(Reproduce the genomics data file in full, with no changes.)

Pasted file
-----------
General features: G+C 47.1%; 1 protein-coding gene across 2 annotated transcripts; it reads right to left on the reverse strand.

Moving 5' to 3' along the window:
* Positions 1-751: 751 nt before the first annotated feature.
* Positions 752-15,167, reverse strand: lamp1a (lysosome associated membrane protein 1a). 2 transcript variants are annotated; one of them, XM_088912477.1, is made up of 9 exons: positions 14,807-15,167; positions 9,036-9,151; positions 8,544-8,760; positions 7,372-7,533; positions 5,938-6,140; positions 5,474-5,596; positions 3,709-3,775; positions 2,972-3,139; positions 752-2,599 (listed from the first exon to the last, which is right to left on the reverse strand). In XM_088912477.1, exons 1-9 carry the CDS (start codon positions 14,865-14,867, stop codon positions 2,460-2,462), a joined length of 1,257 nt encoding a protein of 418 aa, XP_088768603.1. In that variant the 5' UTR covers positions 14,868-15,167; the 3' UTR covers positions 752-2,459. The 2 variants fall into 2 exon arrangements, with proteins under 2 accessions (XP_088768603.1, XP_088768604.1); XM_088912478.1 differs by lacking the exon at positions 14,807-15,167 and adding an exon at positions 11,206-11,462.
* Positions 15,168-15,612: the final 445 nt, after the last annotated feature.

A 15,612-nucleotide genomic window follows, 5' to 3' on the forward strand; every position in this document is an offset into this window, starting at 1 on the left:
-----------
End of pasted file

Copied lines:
General features: G+C 47.1%; 1 protein-coding gene across 2 annotated transcripts; it reads right to left on the reverse strand.

Moving 5' to 3' along the window:
* Positions 1-751: 751 nt before the first annotated feature.
* Positions 752-15,167, reverse strand: lamp1a (lysosome associated membrane protein 1a). 2 transcript variants are annotated; one of them, XM_088912477.1, is made up of 9 exons: positions 14,807-15,167; positions 9,036-9,151; positions 8,544-8,760; positions 7,372-7,533; positions 5,938-6,140; positions 5,474-5,596; positions 3,709-3,775; positions 2,972-3,139; positions 752-2,599 (listed from the first exon to the last, which is right to left on the reverse strand). In XM_088912477.1, exons 1-9 carry the CDS (start codon positions 14,865-14,867, stop codon positions 2,460-2,462), a joined length of 1,257 nt encoding a protein of 418 aa, XP_088768603.1. In that variant the 5' UTR covers positions 14,868-15,167; the 3' UTR covers positions 752-2,459. The 2 variants fall into 2 exon arrangements, with proteins under 2 accessions (XP_088768603.1, XP_088768604.1); XM_088912478.1 differs by lacking the exon at positions 14,807-15,167 and adding an exon at positions 11,206-11,462.
* Positions 15,168-15,612: the final 445 nt, after the last annotated feature.

A 15,612-nucleotide genomic window follows, 5' to 3' on the forward strand; every position in this document is an offset into this window, starting at 1 on the left: